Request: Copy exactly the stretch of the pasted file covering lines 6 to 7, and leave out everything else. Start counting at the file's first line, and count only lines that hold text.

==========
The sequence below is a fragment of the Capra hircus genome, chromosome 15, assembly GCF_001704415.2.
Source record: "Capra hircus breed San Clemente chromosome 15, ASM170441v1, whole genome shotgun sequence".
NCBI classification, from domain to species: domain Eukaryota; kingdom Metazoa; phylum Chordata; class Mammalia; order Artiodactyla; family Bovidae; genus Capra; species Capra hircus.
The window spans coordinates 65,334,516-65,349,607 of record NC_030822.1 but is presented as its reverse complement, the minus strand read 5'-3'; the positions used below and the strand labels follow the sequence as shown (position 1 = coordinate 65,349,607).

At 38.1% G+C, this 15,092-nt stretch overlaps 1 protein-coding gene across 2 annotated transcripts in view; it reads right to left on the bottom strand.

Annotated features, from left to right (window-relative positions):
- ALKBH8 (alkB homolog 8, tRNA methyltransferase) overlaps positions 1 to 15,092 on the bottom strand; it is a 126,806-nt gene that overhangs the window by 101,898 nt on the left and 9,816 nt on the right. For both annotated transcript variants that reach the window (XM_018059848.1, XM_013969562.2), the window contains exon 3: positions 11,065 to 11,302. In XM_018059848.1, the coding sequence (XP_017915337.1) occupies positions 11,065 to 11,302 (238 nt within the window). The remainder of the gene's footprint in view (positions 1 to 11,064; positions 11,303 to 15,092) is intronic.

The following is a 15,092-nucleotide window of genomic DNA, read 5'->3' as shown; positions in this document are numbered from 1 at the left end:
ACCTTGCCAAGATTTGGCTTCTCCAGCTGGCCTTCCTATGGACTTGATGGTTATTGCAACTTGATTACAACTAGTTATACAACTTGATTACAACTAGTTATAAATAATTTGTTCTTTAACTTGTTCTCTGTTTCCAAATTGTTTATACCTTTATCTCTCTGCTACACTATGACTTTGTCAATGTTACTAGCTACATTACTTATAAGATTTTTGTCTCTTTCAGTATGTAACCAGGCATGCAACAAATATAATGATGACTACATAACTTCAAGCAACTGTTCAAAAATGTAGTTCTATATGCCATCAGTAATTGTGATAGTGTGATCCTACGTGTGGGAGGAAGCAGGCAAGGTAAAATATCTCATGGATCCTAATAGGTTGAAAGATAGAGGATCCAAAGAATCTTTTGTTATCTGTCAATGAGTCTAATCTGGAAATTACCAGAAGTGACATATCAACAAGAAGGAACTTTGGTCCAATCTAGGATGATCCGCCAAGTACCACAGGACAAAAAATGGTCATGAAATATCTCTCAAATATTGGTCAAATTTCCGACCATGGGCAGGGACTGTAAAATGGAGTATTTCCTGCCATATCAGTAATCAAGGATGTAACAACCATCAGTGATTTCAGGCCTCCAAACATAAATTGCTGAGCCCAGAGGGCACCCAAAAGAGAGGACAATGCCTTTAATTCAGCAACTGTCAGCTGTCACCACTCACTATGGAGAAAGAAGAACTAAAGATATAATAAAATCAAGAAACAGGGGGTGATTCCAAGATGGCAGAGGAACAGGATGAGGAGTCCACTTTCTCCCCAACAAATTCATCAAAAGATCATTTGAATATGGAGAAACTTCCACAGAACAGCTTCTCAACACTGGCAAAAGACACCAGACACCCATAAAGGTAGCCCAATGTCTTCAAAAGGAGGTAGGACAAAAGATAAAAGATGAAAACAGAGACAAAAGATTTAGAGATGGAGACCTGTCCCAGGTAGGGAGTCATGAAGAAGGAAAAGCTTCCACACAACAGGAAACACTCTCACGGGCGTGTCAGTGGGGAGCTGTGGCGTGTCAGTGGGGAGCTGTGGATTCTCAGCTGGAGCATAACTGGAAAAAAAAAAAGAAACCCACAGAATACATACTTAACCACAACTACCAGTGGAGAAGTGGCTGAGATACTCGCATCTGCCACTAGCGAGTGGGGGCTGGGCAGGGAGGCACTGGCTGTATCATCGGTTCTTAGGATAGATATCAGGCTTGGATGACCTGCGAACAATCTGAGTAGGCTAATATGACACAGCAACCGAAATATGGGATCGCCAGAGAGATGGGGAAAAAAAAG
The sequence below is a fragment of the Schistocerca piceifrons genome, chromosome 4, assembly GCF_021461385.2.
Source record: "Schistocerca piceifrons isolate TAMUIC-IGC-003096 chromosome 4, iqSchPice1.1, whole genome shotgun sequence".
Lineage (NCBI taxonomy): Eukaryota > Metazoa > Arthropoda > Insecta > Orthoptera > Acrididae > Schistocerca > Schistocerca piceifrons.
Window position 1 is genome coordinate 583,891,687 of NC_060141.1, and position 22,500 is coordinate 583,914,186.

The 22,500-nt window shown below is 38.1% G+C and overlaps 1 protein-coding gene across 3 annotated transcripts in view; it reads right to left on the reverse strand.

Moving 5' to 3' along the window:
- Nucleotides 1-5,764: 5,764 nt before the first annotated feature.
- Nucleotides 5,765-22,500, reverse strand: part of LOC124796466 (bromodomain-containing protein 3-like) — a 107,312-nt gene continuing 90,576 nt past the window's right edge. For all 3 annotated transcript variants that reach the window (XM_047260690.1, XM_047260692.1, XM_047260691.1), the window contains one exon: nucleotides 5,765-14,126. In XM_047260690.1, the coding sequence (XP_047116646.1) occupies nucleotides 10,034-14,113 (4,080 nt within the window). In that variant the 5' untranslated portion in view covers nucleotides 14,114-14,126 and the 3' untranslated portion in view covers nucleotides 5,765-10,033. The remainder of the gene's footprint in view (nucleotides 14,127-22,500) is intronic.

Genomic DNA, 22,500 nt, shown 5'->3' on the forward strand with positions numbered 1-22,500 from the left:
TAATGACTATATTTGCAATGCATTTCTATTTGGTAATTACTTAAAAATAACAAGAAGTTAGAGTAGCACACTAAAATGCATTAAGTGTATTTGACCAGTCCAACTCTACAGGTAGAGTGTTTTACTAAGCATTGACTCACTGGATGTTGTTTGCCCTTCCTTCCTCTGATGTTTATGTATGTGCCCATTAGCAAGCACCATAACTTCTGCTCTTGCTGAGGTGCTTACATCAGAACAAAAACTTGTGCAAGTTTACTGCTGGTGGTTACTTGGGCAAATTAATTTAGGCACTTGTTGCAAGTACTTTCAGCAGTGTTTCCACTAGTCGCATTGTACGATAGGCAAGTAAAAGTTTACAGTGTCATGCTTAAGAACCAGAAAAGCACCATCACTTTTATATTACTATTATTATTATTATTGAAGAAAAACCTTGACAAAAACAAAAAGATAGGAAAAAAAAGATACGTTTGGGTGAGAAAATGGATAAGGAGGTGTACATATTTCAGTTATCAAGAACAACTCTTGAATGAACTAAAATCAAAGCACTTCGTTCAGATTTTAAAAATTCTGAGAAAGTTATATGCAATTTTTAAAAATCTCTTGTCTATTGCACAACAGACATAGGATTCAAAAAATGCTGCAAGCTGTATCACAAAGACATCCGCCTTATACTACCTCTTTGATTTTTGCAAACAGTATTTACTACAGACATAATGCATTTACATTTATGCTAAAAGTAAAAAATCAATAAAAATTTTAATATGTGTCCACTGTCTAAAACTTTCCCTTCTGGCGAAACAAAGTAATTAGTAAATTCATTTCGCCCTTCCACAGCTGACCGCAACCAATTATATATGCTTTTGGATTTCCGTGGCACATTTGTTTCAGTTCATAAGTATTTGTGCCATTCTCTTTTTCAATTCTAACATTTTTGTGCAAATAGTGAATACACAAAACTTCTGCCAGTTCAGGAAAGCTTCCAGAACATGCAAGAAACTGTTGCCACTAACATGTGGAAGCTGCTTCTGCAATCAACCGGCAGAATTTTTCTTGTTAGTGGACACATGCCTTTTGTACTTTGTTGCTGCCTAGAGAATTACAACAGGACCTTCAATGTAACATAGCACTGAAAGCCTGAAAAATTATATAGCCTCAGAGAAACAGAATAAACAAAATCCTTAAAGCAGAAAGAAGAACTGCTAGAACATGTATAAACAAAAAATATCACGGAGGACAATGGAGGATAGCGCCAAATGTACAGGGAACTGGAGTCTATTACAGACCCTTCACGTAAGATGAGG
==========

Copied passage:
Annotated features, from left to right (window-relative positions):
- ALKBH8 (alkB homolog 8, tRNA methyltransferase) overlaps positions 1 to 15,092 on the bottom strand; it is a 126,806-nt gene that overhangs the window by 101,898 nt on the left and 9,816 nt on the right. For both annotated transcript variants that reach the window (XM_018059848.1, XM_013969562.2), the window contains exon 3: positions 11,065 to 11,302. In XM_018059848.1, the coding sequence (XP_017915337.1) occupies positions 11,065 to 11,302 (238 nt within the window). The remainder of the gene's footprint in view (positions 1 to 11,064; positions 11,303 to 15,092) is intronic.